By ELEANOR BLACK
The biggest New Zealand movie project had been filming for six months and Karl Urban had just about come to terms with missing out on a part, when he had a phone call that would transform his career.
Director Harry Sinclair had done him a huge favour. Sinclair directed Urban in the quirky romance The Price of Milk, for which Urban received a best actor nomination at the New Zealand Film Awards.
Without telling Urban, Sinclair screened the film for his friend Lord of the Rings director Peter Jackson, who was looking for someone to play the mighty Rohan warrior Eomer in the second and third films of the trilogy, The Two Towers and The Return of the King.
The actor had to be imposing physically and in temperament, someone who wouldn't look like a dork wearing armour and a helmet with long blond locks spilling from it.
"That week I wasn't even on the ground," says Urban. "[I had] butterflies in my stomach all week long, realising that I'd been given the opportunity to be part of something that I'd desperately wanted to be part of and, to a certain extent, I still feel like that," he says, without one crack of a smile.
Even out of the armour, Urban is a fierce presence.
He says working on LOTR was just as intoxicating as people might expect, given the project's big names, big budget and even bigger scope.
"Sometimes I still can't believe I'm a part of the whole thing. It's really a special part of my life. I feel very privileged and proud to be a part of it."
Urban's mother worked for a production company and he had an early start in show business with a small part in a television programme. His first line was, "They've got no proper clothes on," which he exclaimed while peeping through a window when he was 8 years old. Once he finished secondary school he got back in front of a camera.
He did the obligatory stint on Shortland Street, spent a year at Victoria University, and had a part in the short-lived children's drama Riding High.
Recurring roles on Hercules: The Legendary Journeys and Xena: Warrior Princess and some meatier film roles followed, including the part of a cameraman in the drama Via Satellite, which earned him a best supporting actor nomination.
"I never know what project I'd like to be involved with until the script lands at my door," he says.
"If I read a piece of material that pulls some strings, if I start to feel for the character or I start to make decisions on these characters, or I find myself getting lost in it, then that's a pretty good sign."
In LOTR, Eomer defies his uncle, King Theoden, by leading Rohirrim soldiers into the border region invaded by the evil Orcs and Uruk-hai. A scowly, deep-voiced, armour-suited Urban features in the trailer for The Lord of the Rings: The Two Towers.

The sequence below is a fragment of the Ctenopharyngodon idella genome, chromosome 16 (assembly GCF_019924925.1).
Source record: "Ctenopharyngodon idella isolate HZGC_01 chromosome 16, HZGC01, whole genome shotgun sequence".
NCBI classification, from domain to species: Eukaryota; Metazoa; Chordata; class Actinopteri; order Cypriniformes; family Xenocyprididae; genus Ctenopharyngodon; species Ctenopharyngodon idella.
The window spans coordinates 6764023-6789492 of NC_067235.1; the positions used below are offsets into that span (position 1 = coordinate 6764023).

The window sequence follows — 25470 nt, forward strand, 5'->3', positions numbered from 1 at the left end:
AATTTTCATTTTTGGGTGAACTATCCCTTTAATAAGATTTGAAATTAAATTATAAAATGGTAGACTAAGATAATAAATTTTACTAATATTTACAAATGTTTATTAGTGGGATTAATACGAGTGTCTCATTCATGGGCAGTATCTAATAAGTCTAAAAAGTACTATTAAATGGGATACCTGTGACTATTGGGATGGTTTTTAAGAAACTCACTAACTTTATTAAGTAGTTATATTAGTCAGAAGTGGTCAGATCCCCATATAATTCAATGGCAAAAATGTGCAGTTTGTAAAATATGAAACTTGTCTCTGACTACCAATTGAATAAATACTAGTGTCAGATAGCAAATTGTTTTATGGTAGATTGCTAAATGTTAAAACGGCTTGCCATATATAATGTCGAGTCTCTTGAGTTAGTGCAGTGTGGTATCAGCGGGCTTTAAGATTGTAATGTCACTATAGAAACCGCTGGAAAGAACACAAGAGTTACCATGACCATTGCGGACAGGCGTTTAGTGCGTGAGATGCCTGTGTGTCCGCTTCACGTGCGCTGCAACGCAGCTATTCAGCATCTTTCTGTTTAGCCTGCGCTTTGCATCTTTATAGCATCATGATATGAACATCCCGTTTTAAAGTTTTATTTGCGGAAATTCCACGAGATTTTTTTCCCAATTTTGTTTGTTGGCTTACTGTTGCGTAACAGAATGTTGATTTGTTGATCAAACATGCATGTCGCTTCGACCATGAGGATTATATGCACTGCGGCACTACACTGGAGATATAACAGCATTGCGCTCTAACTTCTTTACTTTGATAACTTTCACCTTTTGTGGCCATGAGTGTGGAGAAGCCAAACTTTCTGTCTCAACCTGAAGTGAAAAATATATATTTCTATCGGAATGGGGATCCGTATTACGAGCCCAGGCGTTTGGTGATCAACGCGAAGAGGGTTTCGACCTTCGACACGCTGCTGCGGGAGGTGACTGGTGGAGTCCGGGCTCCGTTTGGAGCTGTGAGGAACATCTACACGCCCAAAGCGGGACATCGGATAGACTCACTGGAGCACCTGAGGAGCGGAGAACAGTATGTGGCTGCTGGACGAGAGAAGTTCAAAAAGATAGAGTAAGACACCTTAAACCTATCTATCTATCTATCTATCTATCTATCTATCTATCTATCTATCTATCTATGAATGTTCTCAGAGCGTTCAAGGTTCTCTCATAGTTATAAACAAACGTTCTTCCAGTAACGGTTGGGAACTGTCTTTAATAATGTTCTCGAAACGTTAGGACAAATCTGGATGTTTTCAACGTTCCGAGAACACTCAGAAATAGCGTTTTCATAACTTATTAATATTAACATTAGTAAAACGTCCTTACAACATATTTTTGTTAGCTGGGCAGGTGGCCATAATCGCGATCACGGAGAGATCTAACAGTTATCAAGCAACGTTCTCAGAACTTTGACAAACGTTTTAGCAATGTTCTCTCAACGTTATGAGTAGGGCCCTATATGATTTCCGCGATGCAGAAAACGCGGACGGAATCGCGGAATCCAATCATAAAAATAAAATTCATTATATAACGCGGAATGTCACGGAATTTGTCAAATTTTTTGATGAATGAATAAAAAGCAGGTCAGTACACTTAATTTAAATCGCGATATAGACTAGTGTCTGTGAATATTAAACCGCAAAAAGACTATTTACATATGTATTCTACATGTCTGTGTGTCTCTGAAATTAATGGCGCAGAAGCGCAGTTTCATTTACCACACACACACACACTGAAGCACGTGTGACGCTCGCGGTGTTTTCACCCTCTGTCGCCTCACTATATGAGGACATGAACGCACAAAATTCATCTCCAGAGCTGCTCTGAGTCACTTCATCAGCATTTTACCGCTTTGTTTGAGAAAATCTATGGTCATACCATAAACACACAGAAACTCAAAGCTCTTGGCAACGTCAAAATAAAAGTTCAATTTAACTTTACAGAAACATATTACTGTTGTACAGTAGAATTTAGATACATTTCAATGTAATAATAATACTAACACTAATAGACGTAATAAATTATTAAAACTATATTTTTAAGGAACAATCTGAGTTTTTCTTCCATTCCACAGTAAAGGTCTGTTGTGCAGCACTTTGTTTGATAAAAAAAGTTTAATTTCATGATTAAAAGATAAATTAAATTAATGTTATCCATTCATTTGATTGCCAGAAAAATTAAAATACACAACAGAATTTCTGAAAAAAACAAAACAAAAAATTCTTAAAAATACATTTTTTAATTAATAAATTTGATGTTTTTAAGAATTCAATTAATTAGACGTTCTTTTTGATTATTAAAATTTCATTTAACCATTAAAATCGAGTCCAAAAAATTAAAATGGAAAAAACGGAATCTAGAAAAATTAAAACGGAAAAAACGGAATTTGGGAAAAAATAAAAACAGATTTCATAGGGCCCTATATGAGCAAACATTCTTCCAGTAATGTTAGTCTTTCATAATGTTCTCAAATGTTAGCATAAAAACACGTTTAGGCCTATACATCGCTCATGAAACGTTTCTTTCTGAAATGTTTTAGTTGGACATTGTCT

"I actually had to maintain a consistent gym routine to keep my back strengthened because I don't usually walk around with 15kg of clothes on, but it was cool," says Urban. "Once you put that armour on, you can't help but feel like a fierce Rohan warrior. It really does embody the physical presence of the character."
It wasn't just the armour that was a challenge. Inclement weather, hunger and fatigue all took a toll on the cast but Urban swats away the notion that some days were less than pleasant.
"If you were to ask yourself whether you would rather be doing anything else or being somewhere else, the answer is a definitive no," he growls. "It's what you love doing and you wouldn't trade it for a million bucks."
Swordplay and riding horses at full tilt were other skills he picked up on set, and he really enjoyed working with Jackson, actors Viggo Mortensen and Ian McKellen, costume designer Ngila Dickson and special-effects whiz Richard Taylor.
After LOTR, we will see Urban in Ghost Ship, a horror starring Juliana Margulies and Gabriel Byrne. Urban plays a member of a salvage crew which boards an abandoned Italian luxury liner 40 years after tragedy struck. The ghosts of dead passengers warn them to leave but, no surprises here, they choose to stay on board, hoping to find valuables.
Urban is tight-lipped about what comes next. One thing's for sure, his recognition factor is about to skyrocket.
"I'm not one to speculate about the future, especially not when it comes to acting. There are no guarantees, but I do know one thing. I know the exposure I'm going to get from this film will be far greater than any other project I've done to date.
"I haven't been doing this for 12 years to stop right here. There's only so far you can take it in New Zealand and once you reach critical mass you either tread water or you diversify and take up directing or whatnot.
"If it wasn't for offshore productions then it would be very difficult for me to make a living. The bottom line is I'm going to go where the work is."